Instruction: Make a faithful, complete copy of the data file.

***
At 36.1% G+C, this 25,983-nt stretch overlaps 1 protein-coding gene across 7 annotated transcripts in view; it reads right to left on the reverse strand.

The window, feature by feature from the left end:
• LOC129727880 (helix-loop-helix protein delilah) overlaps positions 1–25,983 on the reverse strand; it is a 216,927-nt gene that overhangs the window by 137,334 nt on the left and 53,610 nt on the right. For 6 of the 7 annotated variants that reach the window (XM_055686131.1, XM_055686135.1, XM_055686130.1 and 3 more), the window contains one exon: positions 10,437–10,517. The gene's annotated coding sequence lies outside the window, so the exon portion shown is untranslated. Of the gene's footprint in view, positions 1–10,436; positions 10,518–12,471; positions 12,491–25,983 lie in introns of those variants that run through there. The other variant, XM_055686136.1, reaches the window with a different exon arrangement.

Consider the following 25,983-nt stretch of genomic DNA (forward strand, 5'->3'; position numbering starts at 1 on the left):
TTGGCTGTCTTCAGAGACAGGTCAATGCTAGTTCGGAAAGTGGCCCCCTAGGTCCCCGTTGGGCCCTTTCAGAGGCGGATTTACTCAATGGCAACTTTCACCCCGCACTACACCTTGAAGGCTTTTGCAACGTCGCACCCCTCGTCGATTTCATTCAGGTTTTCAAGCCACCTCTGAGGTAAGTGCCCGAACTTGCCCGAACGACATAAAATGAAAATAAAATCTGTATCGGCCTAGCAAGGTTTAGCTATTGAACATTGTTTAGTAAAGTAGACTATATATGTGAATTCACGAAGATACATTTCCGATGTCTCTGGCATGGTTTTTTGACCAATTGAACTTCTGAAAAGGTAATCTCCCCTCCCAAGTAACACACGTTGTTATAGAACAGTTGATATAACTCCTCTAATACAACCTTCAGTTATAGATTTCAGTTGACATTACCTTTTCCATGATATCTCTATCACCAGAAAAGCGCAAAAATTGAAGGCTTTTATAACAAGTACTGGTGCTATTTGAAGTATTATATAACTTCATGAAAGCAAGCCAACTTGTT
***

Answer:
At 36.1% G+C, this 25,983-nt stretch overlaps 1 protein-coding gene across 7 annotated transcripts in view; it reads right to left on the reverse strand.

The window, feature by feature from the left end:
• LOC129727880 (helix-loop-helix protein delilah) overlaps positions 1–25,983 on the reverse strand; it is a 216,927-nt gene that overhangs the window by 137,334 nt on the left and 53,610 nt on the right. For 6 of the 7 annotated variants that reach the window (XM_055686131.1, XM_055686135.1, XM_055686130.1 and 3 more), the window contains one exon: positions 10,437–10,517. The gene's annotated coding sequence lies outside the window, so the exon portion shown is untranslated. Of the gene's footprint in view, positions 1–10,436; positions 10,518–12,471; positions 12,491–25,983 lie in introns of those variants that run through there. The other variant, XM_055686136.1, reaches the window with a different exon arrangement.

Consider the following 25,983-nt stretch of genomic DNA (forward strand, 5'->3'; position numbering starts at 1 on the left):
TTGGCTGTCTTCAGAGACAGGTCAATGCTAGTTCGGAAAGTGGCCCCCTAGGTCCCCGTTGGGCCCTTTCAGAGGCGGATTTACTCAATGGCAACTTTCACCCCGCACTACACCTTGAAGGCTTTTGCAACGTCGCACCCCTCGTCGATTTCATTCAGGTTTTCAAGCCACCTCTGAGGTAAGTGCCCGAACTTGCCCGAACGACATAAAATGAAAATAAAATCTGTATCGGCCTAGCAAGGTTTAGCTATTGAACATTGTTTAGTAAAGTAGACTATATATGTGAATTCACGAAGATACATTTCCGATGTCTCTGGCATGGTTTTTTGACCAATTGAACTTCTGAAAAGGTAATCTCCCCTCCCAAGTAACACACGTTGTTATAGAACAGTTGATATAACTCCTCTAATACAACCTTCAGTTATAGATTTCAGTTGACATTACCTTTTCCATGATATCTCTATCACCAGAAAAGCGCAAAAATTGAAGGCTTTTATAACAAGTACTGGTGCTATTTGAAGTATTATATAACTTCATGAAAGCAAGCCAACTTGTT